Reminiscent of the large antitrafficking movements of the early 1900s, all of this recent domestic interest and activity to stop human trafficking is further amplified by several UN commissions and other NGOs around the world. The upcoming 2001 UN World Conference on Racism and Other Related Intolerances will focus a significant part of its attention and final report on the growing levels of people tricked into trafficking schemes thinking they would find high-paying jobs, only to find they have become slaves. The International Labor Organization recently released a report on forced labor, devoting much attention to the topic of human trafficking.

Global Connections and Borders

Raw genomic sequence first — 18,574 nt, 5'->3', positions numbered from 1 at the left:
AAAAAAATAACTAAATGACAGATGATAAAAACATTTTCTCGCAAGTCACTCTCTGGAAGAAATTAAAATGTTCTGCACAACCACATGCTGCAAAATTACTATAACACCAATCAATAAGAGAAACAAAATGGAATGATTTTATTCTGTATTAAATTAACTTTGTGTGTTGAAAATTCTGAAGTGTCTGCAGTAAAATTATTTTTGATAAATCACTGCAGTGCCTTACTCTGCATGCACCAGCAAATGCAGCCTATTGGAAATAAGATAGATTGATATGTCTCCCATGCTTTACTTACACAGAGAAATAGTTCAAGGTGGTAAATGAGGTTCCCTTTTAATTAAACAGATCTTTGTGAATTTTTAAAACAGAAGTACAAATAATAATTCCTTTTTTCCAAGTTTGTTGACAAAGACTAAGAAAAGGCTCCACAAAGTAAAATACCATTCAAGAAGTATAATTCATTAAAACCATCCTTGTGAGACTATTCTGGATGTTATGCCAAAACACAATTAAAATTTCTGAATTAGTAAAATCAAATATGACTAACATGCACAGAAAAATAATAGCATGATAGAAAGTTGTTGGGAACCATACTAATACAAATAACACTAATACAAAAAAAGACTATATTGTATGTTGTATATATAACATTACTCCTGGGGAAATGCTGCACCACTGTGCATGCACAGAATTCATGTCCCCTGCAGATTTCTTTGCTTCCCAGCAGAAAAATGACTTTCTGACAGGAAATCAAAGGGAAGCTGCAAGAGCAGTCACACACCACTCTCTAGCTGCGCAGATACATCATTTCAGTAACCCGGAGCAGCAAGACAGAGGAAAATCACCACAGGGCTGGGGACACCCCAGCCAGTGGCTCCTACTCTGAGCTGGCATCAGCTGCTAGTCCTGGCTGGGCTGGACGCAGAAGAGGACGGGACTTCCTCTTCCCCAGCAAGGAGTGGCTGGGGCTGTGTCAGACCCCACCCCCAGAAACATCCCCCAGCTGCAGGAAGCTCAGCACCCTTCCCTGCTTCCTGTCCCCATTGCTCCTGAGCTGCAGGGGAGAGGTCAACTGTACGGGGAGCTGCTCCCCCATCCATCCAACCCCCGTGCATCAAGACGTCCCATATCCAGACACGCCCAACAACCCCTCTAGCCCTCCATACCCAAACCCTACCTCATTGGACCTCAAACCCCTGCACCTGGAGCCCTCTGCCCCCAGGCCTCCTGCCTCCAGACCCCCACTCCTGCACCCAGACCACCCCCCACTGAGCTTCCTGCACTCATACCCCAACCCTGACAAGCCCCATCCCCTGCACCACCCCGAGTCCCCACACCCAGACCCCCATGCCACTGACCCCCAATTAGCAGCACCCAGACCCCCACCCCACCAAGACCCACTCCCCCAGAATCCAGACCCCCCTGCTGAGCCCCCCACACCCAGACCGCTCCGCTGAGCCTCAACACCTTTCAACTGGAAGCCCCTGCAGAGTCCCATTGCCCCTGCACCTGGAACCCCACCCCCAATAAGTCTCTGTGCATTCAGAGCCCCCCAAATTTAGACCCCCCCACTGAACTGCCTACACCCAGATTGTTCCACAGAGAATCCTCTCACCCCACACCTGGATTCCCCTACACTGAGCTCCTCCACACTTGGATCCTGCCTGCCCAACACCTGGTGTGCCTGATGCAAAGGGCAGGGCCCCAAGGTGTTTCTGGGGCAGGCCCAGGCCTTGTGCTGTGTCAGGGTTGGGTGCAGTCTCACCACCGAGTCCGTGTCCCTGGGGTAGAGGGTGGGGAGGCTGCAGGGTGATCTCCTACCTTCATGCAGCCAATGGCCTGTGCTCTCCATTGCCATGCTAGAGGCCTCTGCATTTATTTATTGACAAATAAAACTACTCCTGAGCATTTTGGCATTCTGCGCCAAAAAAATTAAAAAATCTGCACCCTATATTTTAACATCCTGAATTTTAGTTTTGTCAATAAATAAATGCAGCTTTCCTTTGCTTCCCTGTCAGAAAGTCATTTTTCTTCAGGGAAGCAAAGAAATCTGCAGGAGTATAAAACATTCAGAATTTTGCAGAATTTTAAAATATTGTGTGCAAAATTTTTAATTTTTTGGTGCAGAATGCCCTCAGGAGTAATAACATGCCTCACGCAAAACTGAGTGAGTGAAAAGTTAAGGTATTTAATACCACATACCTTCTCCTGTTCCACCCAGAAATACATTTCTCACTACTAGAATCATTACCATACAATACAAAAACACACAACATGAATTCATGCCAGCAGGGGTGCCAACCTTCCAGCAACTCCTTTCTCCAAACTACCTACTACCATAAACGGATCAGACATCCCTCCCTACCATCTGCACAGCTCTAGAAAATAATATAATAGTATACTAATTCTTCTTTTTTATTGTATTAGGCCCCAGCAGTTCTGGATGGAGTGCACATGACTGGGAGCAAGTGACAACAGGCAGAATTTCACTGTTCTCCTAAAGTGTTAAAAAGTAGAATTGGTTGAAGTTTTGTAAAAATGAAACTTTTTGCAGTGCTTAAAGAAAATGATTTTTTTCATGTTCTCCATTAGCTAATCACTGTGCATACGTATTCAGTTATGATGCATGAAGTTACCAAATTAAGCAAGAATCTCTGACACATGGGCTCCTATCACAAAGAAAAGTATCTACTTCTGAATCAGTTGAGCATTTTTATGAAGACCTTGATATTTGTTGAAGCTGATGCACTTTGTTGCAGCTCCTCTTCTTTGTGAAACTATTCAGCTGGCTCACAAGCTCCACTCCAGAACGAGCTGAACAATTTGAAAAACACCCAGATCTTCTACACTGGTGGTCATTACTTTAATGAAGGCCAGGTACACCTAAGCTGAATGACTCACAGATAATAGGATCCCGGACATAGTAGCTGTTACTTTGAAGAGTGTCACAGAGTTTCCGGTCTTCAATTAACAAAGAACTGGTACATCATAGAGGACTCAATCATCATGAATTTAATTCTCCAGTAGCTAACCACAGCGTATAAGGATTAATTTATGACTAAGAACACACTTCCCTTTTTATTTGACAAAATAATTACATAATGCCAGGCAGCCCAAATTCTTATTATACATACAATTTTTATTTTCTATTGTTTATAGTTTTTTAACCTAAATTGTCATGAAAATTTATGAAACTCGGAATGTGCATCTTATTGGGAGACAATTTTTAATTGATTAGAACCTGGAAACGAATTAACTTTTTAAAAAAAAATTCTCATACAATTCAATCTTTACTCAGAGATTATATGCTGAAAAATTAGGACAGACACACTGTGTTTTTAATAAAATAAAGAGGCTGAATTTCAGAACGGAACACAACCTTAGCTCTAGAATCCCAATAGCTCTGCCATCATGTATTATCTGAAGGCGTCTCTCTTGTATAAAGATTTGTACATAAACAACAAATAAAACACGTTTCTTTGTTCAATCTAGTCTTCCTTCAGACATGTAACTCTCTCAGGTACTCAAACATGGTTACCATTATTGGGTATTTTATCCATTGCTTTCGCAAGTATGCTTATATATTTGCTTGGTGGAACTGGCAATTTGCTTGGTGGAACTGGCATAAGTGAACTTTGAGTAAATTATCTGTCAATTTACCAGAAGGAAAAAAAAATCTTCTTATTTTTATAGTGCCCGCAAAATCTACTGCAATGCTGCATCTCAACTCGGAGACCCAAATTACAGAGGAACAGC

As social researchers around the world have begun investigating this complex topic, in part spurred by growing levels of funding support, they are encountering one of the fundamental contradictions of our time: the enormous disparity in the legitimate mobility of the world’s peoples during, ironically, the historical apex of mutual global awareness and economic interconnectedness. The more coercive phenomenon of human trafficking into contemporary slavery is also exacerbated by multiple sets of interlocking problems, such as widening social inequality within rapidly changing regions, corrupt state officials, and gender, ethnic, and caste discrimination.